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fasting and pRAYER but was not present so as to avoid personal "glory."

The possession of the seven Lancashire children had already led to the execution of Edmund Hartley—origi-nally brought in to cure the children but eventually found to be the witch responsible—but the children were still having fits and convulsions. Assisted by Derbyshire minister George More, Darrell exorcised the children in one afternoon, emphasizing that the greatest value of such Puritan exorcisms was in refuting the claim by the Papists that theirs was the only true Church, since they could cast out devils.

Darrell's last case, the exorcism of William Sommers, began in November 1597. Sommers, aged 20, suffered fits and had a lump the size of an egg which ran about his body. His behavior was obscene, including bestiality with a dog in front of onlookers. Darrell exorcised him in front of 150 witnesses, but Sommers suffered repossessions, eventually naming witches responsible. Although Sommers did not react consistently to the various witches' presence, Darrell had all 13 arrested. All but two were released, but Darrell claimed that Sommers's accusations were correct, and that Sommers could probably find all the witches in England. Eventually, one of the accused witch's powerful families charged Sommers with witchcraft, and Sommers confessed to having simulated his fits.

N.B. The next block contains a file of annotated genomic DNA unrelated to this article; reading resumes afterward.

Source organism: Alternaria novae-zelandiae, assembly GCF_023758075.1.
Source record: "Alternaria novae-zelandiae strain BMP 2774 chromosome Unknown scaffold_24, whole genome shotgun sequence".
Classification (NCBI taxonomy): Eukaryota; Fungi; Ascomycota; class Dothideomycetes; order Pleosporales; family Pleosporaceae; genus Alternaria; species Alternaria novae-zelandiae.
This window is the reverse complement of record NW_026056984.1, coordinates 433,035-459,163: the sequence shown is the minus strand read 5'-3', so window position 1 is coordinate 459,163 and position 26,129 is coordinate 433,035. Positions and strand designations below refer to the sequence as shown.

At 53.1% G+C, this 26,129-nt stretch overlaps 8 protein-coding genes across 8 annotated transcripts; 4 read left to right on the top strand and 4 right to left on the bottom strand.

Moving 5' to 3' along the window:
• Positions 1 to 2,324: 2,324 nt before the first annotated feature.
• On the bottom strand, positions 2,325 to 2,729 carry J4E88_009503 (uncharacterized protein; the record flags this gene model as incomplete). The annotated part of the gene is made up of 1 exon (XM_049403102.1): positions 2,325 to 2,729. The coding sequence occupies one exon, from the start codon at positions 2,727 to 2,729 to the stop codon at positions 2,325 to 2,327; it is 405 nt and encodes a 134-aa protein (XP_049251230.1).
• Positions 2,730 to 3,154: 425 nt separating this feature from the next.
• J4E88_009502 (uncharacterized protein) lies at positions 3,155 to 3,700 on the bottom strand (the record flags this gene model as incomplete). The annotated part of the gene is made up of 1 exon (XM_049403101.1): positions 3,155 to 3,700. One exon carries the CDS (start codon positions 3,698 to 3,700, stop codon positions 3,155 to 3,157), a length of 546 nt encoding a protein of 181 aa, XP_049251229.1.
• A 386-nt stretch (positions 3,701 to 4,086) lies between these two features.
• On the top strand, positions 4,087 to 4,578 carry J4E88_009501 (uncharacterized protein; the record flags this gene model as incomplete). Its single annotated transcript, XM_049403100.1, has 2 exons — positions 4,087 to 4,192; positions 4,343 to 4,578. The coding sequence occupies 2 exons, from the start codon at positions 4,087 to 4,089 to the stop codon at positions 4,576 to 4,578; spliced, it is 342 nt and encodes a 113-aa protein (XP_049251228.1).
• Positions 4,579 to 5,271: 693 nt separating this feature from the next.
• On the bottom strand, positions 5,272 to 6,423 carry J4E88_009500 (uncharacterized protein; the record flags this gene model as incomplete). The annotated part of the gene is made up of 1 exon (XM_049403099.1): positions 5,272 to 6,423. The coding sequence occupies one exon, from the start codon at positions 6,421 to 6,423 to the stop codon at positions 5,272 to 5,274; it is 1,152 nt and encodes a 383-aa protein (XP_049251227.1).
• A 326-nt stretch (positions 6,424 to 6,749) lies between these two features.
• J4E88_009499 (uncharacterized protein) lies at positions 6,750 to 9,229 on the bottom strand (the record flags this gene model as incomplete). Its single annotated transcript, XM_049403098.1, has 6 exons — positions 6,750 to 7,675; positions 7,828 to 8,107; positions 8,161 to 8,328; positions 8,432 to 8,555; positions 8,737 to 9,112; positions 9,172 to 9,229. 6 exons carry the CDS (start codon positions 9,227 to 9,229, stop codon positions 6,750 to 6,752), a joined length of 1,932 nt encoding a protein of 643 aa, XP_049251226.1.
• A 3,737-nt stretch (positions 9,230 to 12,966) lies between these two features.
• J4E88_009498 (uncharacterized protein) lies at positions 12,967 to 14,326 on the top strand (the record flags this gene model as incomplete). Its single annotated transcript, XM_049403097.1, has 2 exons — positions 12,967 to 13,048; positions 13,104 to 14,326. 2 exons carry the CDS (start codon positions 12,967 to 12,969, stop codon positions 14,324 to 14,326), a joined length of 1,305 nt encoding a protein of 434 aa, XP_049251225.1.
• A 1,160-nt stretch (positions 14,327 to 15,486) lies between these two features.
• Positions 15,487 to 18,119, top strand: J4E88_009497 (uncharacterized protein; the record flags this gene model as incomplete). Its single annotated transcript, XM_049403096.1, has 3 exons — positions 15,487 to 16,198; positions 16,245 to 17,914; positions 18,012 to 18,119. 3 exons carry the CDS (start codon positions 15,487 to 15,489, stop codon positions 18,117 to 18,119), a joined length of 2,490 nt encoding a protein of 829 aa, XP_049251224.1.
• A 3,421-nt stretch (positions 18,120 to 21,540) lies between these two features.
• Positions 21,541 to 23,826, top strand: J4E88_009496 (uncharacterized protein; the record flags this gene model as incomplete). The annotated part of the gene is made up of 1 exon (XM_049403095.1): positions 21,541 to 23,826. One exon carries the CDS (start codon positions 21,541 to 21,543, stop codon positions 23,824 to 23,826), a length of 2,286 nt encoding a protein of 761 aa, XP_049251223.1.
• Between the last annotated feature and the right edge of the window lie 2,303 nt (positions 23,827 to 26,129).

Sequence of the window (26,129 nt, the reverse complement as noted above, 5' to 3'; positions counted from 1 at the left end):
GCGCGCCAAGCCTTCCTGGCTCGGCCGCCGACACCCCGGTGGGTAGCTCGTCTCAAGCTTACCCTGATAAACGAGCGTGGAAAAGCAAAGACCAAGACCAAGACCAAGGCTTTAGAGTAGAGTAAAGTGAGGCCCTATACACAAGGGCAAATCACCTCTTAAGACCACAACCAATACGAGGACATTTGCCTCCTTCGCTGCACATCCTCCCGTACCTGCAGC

Fearful of the effect that talk of witchcraft had on the people, as well as the increasing power of the Puritans, or Calvinists, the Archbishop of Canterbury moved against Darrell. Katherine Wright and Thomas Darling were summoned as witnesses against Darrell and joined Sommers in confessing fraud. Wright and Sommers even accused Darrell of teaching them how to contrive fits. Based mainly on Sommers's detailed accusations, the ecclesiastical court found Darrell to be a counterfeit and deposed him from the ministry in May 1599. Darrell languished in prison for several months but was never really sentenced.

As a result of Darrell's conviction, the Anglican Church of England passed Canon 72 of the Episcopal Church, forbidding exorcism as a formal ritual. Some Anglican priests today practice exorcism on an informal basis with the approval of their bishops. See possession.

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